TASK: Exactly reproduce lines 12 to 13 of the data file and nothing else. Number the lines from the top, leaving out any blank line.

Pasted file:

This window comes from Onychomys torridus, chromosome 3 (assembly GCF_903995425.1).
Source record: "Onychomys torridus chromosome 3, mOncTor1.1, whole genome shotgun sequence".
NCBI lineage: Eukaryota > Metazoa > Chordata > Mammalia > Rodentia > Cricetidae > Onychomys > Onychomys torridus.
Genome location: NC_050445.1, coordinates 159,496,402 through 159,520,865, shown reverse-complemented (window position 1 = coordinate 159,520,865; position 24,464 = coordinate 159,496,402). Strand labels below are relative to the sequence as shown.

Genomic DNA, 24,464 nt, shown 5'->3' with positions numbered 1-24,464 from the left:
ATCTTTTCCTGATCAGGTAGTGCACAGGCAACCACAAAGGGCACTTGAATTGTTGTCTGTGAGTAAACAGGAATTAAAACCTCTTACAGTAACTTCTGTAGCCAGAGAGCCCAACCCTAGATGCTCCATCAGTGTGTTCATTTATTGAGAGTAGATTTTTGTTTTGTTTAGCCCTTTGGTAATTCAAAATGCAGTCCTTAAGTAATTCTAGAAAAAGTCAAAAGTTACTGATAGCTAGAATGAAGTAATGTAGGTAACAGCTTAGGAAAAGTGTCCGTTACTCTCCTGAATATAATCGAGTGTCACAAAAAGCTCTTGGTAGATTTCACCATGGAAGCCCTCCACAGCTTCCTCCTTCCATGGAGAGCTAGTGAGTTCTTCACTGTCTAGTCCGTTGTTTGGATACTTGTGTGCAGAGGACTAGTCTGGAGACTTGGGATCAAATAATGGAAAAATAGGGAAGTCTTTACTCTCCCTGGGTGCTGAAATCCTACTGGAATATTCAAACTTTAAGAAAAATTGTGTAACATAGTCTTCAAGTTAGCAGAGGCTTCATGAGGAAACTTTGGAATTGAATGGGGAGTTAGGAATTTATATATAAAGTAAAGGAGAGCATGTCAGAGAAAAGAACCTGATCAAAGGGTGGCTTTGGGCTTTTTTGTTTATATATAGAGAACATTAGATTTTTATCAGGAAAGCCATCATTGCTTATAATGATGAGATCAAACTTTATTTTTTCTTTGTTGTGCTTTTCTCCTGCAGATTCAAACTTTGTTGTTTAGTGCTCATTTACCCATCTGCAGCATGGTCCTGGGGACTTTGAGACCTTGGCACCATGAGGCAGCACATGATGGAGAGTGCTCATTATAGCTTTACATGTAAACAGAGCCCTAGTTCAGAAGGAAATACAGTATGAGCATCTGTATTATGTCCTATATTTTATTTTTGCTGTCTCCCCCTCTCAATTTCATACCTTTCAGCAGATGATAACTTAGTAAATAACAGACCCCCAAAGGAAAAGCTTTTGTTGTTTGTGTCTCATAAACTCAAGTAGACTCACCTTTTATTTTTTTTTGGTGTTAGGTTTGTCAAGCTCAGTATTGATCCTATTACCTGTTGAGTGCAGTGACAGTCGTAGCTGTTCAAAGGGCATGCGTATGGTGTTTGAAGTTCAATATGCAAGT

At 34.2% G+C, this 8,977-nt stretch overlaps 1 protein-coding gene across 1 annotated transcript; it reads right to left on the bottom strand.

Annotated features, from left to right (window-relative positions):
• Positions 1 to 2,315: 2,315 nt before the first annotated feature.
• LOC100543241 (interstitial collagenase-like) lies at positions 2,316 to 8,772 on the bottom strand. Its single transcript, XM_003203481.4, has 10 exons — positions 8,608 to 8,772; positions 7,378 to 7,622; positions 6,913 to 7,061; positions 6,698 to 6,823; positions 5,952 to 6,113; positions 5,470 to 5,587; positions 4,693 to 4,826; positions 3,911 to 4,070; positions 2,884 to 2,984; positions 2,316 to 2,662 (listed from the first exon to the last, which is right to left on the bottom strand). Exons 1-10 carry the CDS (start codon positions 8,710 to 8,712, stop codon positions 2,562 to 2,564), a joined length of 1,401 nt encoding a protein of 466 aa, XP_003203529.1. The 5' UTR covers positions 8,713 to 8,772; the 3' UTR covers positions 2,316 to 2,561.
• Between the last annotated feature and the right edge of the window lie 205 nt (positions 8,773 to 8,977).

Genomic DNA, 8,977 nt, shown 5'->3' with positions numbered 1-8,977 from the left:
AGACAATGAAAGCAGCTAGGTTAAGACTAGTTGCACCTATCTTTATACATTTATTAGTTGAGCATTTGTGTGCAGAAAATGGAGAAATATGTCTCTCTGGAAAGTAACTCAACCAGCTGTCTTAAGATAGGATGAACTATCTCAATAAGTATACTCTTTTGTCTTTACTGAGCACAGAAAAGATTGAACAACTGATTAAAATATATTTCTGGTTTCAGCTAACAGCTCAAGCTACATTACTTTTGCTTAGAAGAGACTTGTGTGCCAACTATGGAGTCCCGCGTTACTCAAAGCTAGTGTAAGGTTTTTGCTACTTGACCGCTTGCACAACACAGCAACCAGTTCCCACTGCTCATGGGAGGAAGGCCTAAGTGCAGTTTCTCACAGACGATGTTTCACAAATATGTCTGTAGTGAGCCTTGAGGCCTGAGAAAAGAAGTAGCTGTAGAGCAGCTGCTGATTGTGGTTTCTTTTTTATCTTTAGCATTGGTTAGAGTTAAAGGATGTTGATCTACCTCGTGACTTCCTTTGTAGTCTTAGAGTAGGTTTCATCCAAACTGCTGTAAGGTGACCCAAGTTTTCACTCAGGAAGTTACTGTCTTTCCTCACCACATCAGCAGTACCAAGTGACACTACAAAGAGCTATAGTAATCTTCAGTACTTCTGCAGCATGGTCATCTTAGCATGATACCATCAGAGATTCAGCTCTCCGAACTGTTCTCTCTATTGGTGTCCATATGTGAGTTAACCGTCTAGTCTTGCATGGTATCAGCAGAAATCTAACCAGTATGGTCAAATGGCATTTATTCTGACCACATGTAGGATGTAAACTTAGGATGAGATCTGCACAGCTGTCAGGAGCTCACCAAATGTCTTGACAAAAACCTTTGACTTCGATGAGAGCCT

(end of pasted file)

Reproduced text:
Genomic DNA, 8,977 nt, shown 5'->3' with positions numbered 1-8,977 from the left:
AGACAATGAAAGCAGCTAGGTTAAGACTAGTTGCACCTATCTTTATACATTTATTAGTTGAGCATTTGTGTGCAGAAAATGGAGAAATATGTCTCTCTGGAAAGTAACTCAACCAGCTGTCTTAAGATAGGATGAACTATCTCAATAAGTATACTCTTTTGTCTTTACTGAGCACAGAAAAGATTGAACAACTGATTAAAATATATTTCTGGTTTCAGCTAACAGCTCAAGCTACATTACTTTTGCTTAGAAGAGACTTGTGTGCCAACTATGGAGTCCCGCGTTACTCAAAGCTAGTGTAAGGTTTTTGCTACTTGACCGCTTGCACAACACAGCAACCAGTTCCCACTGCTCATGGGAGGAAGGCCTAAGTGCAGTTTCTCACAGACGATGTTTCACAAATATGTCTGTAGTGAGCCTTGAGGCCTGAGAAAAGAAGTAGCTGTAGAGCAGCTGCTGATTGTGGTTTCTTTTTTATCTTTAGCATTGGTTAGAGTTAAAGGATGTTGATCTACCTCGTGACTTCCTTTGTAGTCTTAGAGTAGGTTTCATCCAAACTGCTGTAAGGTGACCCAAGTTTTCACTCAGGAAGTTACTGTCTTTCCTCACCACATCAGCAGTACCAAGTGACACTACAAAGAGCTATAGTAATCTTCAGTACTTCTGCAGCATGGTCATCTTAGCATGATACCATCAGAGATTCAGCTCTCCGAACTGTTCTCTCTATTGGTGTCCATATGTGAGTTAACCGTCTAGTCTTGCATGGTATCAGCAGAAATCTAACCAGTATGGTCAAATGGCATTTATTCTGACCACATGTAGGATGTAAACTTAGGATGAGATCTGCACAGCTGTCAGGAGCTCACCAAATGTCTTGACAAAAACCTTTGACTTCGATGAGAGCCT